Updated: Sep 21, 2020
What’s up again fellow lifters? Powerlifting gear is not essential, but you will most likely benefit from using different pieces of equipment for training and/or competition. Now I’m not talking BS info like you have to wear a lever belt to lift properly.
That statement is wrong and often what everyone talks about. But I’ll hit on that point in a bit when we cover lifting belts.
Alright all, let’s take a look at powerlifting gear for beginner to advanced lifters. You’d be surprised how many amateur powerlifters have no clue what their gear is for. If others wear them then you should to right?
When to Start Using Powerlifting Gear
Using gear such as belts and stiff knee sleeves should be held off until you have proper lifting form and technique down. Wearing a lifting belt isn’t going to help keep your back tight if you just suck at doing deadlifts.
That’s why it’s imperative for me to say all this before you even continue reading. Get your form down and practice the technique for each lift. Wearing cotton knee sleeves to keep joints warm and light wrist wraps for possible sore/injured wrists is fine.
The gear I’m talking about staying away from for a bit are stiff knee sleeves and the likes that actually help support lifting slightly more weight.
We may refer to it as powerlifting gear for beginners, but I don’t need you hopping up and buying a pair of neoprene knee sleeves when your squats possibly suck.
The only one's that can stray slightly from this are those in the sub-masters and masters categories (35+) years of age. Those starting in these categories may need that extra support until the bones strengthen and muscles get stronger without getting an injury.
Wrist Wraps for Powerlifting
Wrist wraps, not to be confused with straps, are a staple for my workouts focusing on heavy pressing movements. I rarely wear equipment these days for anything under 80% unless experiencing minor strain (I’m 33 now). I’m not saying you should do everything like me and wear them for only pressing lifts and here’s why.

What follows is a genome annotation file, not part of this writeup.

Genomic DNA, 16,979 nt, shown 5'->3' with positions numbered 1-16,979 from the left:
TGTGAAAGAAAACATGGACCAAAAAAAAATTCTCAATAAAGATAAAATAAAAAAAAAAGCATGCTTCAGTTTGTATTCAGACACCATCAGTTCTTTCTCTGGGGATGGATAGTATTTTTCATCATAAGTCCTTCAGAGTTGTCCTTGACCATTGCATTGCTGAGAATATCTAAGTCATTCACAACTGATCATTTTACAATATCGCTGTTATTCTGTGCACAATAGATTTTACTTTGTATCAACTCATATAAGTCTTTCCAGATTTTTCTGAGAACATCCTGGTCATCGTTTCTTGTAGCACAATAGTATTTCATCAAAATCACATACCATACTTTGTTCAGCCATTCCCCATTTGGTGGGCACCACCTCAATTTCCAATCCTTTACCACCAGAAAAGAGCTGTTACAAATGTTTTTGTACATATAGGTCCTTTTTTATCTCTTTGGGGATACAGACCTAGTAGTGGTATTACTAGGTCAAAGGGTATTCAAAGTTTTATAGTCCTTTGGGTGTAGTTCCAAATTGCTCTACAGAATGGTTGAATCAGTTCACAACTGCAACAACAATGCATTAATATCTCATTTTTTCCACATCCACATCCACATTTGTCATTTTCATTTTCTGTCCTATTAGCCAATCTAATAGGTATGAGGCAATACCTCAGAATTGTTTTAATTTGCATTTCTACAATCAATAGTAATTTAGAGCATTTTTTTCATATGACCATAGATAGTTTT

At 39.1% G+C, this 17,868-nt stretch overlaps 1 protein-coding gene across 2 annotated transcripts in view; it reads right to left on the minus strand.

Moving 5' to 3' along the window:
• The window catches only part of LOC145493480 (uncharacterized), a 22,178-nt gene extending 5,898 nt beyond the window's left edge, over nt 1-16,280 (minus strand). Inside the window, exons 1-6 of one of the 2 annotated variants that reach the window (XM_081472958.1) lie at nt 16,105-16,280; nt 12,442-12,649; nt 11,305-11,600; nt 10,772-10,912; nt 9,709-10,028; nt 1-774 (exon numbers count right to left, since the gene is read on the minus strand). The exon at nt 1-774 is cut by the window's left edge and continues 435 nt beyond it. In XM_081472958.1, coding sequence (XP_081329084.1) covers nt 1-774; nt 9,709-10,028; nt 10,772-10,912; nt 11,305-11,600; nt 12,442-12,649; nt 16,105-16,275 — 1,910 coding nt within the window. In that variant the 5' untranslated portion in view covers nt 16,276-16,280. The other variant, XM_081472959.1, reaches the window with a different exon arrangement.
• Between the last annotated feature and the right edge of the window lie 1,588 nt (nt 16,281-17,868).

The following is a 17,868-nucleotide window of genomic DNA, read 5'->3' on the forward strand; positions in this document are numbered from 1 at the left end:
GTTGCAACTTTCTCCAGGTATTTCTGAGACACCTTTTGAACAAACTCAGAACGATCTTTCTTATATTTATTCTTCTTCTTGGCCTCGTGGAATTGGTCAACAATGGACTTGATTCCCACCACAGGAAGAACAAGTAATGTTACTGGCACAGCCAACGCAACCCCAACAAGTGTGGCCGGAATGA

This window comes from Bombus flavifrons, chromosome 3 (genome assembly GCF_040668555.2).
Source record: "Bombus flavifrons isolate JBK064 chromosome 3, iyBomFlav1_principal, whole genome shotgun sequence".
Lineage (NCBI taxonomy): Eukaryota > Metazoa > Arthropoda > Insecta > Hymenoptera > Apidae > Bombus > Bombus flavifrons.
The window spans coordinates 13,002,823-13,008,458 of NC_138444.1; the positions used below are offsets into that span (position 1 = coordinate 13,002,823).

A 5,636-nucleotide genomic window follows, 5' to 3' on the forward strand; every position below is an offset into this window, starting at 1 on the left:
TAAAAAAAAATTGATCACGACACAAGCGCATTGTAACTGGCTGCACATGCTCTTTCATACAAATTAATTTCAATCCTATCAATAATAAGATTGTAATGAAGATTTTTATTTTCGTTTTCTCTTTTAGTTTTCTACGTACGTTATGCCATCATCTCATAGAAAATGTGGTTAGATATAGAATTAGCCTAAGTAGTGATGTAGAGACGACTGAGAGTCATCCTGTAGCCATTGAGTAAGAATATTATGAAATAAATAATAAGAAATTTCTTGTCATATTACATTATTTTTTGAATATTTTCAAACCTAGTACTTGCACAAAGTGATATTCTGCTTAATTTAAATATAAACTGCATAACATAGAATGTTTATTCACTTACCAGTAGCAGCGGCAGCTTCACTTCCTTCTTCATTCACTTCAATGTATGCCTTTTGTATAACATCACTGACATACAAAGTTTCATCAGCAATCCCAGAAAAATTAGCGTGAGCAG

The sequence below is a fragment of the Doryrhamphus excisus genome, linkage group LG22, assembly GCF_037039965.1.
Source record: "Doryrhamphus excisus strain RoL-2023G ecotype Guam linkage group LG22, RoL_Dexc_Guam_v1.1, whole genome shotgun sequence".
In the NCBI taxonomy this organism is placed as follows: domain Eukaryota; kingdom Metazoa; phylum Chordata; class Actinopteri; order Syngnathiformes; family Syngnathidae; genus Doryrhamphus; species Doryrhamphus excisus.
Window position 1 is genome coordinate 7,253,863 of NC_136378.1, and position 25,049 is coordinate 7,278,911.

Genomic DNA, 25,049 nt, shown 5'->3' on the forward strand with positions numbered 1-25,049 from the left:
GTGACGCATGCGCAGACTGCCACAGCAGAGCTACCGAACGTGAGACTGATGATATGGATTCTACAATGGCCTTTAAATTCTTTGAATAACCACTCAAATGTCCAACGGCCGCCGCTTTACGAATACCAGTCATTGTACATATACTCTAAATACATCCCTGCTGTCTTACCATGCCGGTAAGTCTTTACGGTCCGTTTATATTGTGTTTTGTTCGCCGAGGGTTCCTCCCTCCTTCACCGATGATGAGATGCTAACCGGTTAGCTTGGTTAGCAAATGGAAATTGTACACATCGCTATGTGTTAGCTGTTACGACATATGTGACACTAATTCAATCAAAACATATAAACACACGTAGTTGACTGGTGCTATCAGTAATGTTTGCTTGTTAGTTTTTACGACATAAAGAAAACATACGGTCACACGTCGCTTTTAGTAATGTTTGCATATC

The primary reason for wrist wraps during resistance training is because they take the pressure off of your wrist joint. This happens through resisting wrist flexion (bending) and keeping the joint closed.
When you wrap your wrists with these they go directly below the joint as shown in the image.
Waste your money on something else if that’s the case because gains won’t be happening anytime in the near future.
Long story short, these wrist wraps are good for all movements including:
Clean and Jerks
So why do I say that this type of equipment is not just for pressing movements like the bench press? Well let’s discuss this for a minute.
During squats your wrists can be under strain if you hold the bar thumbs wrapped under the bar, which is the most commonly executed method of grip. Those who wrap their thumbs above the bar have no need for wraps usually.
Some believe wrist wraps are used only by those who do low bar squats, but if you think about it high bar squats still require a heavy wrist bend during the hold depending on arm length and grip position, and this especially applies to front squats.
Is it common for wraps on the wrists during high bar position. No and it's pretty rare. However, each person is different and if it keeps the pressure off that's causing pain then wrap them up.
Now, why would wrist wraps be used during deadlifts? The answer to this is so that your hands have more difficulty opening up.
So basically you’re tightening down the wraps to where your fingers are stuck in the claw shape. Obviously blood circulation will be bad to the hand, so perform your lift right after tightening the wraps down. Might feel highly uncomfortable for sets over 3 repetitions.
Another reason for wrist wraps during deadlifts is to simply keep compression against the wrist. This could be beneficial for those with wrist pains at the moment or recovering from a previous injury.
Last of all would be using this type of equipment for what we call pressing movement’s i.e. the bench press or overhead pressing exercises. The wrist wraps basically help support your wrists to prevent injury. There’s no carry over to actual pressing strength, but they may keep your wrists from becoming damaged.
Lifting Belts for Powerlifting